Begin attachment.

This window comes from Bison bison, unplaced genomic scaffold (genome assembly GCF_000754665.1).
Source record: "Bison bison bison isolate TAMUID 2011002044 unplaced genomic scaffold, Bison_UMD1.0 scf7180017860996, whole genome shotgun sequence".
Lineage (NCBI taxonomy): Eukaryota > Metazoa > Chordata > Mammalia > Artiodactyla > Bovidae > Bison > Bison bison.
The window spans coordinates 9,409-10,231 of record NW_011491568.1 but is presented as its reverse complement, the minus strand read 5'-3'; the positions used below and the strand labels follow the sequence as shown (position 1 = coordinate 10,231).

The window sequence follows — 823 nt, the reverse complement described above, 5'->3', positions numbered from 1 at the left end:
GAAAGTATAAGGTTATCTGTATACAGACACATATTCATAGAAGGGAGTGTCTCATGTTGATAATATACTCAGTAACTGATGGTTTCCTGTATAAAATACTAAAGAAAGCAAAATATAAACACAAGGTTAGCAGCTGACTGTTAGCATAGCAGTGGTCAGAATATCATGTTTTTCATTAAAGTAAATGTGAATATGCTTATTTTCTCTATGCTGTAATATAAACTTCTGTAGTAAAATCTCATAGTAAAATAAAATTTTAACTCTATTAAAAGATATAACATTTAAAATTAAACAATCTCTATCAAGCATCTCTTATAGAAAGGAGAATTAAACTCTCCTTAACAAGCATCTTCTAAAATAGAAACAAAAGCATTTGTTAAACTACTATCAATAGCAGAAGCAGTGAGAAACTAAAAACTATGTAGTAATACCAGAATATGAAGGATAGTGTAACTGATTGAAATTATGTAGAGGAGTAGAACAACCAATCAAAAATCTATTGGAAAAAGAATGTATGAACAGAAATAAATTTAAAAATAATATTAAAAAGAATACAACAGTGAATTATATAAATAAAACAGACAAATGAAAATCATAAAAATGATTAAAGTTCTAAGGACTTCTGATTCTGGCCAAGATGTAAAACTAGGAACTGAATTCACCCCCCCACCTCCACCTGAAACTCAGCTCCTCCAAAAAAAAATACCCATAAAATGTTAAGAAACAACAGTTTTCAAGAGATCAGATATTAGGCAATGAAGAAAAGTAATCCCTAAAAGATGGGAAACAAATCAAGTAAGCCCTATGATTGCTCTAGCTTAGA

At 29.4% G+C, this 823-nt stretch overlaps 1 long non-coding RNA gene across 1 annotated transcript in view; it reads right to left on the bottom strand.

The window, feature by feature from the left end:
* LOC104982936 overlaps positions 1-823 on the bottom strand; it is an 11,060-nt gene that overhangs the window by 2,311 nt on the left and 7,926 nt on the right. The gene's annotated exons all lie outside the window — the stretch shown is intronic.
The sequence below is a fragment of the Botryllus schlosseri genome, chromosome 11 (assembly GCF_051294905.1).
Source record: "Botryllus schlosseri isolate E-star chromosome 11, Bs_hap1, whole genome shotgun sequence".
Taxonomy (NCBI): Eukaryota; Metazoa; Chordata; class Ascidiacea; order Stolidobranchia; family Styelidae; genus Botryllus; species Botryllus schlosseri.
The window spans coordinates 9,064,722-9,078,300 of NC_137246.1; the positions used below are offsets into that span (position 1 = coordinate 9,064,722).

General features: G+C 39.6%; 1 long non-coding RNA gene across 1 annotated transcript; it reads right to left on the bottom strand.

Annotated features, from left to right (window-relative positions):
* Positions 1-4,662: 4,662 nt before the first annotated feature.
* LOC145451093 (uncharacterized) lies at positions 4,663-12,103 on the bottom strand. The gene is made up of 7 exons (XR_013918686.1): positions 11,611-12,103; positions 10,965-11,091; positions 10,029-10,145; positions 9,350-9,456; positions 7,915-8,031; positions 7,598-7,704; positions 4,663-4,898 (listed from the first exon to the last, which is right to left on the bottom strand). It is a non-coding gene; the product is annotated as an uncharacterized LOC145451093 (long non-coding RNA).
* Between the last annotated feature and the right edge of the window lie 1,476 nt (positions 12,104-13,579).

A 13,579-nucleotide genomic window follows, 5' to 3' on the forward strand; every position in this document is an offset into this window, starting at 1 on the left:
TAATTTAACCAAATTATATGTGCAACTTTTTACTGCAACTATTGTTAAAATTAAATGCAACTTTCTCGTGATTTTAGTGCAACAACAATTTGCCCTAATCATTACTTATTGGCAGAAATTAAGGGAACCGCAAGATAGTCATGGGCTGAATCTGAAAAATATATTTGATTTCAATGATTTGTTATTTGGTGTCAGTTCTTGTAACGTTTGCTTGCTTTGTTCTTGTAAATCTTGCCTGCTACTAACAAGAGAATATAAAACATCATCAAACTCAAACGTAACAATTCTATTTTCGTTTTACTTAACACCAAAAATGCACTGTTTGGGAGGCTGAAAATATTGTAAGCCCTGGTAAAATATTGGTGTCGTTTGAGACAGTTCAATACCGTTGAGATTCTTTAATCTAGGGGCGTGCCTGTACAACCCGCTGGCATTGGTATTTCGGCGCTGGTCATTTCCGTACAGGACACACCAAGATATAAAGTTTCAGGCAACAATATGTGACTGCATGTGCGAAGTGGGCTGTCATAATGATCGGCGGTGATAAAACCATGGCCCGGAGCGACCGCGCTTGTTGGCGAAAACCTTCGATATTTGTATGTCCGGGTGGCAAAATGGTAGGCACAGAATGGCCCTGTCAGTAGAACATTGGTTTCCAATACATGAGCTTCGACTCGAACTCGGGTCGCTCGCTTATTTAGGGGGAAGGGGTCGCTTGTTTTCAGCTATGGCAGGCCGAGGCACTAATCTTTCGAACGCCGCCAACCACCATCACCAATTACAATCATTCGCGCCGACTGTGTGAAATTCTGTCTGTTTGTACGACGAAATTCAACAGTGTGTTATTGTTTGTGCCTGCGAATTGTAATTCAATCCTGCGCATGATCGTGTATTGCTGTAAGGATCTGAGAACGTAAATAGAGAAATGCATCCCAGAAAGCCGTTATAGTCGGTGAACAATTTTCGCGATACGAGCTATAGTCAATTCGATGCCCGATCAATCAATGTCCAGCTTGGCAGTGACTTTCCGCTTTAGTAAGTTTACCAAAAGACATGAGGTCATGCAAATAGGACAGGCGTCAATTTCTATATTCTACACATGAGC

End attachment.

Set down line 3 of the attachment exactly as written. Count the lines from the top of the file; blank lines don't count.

Lineage (NCBI taxonomy): Eukaryota > Metazoa > Chordata > Mammalia > Artiodactyla > Bovidae > Bison > Bison bison.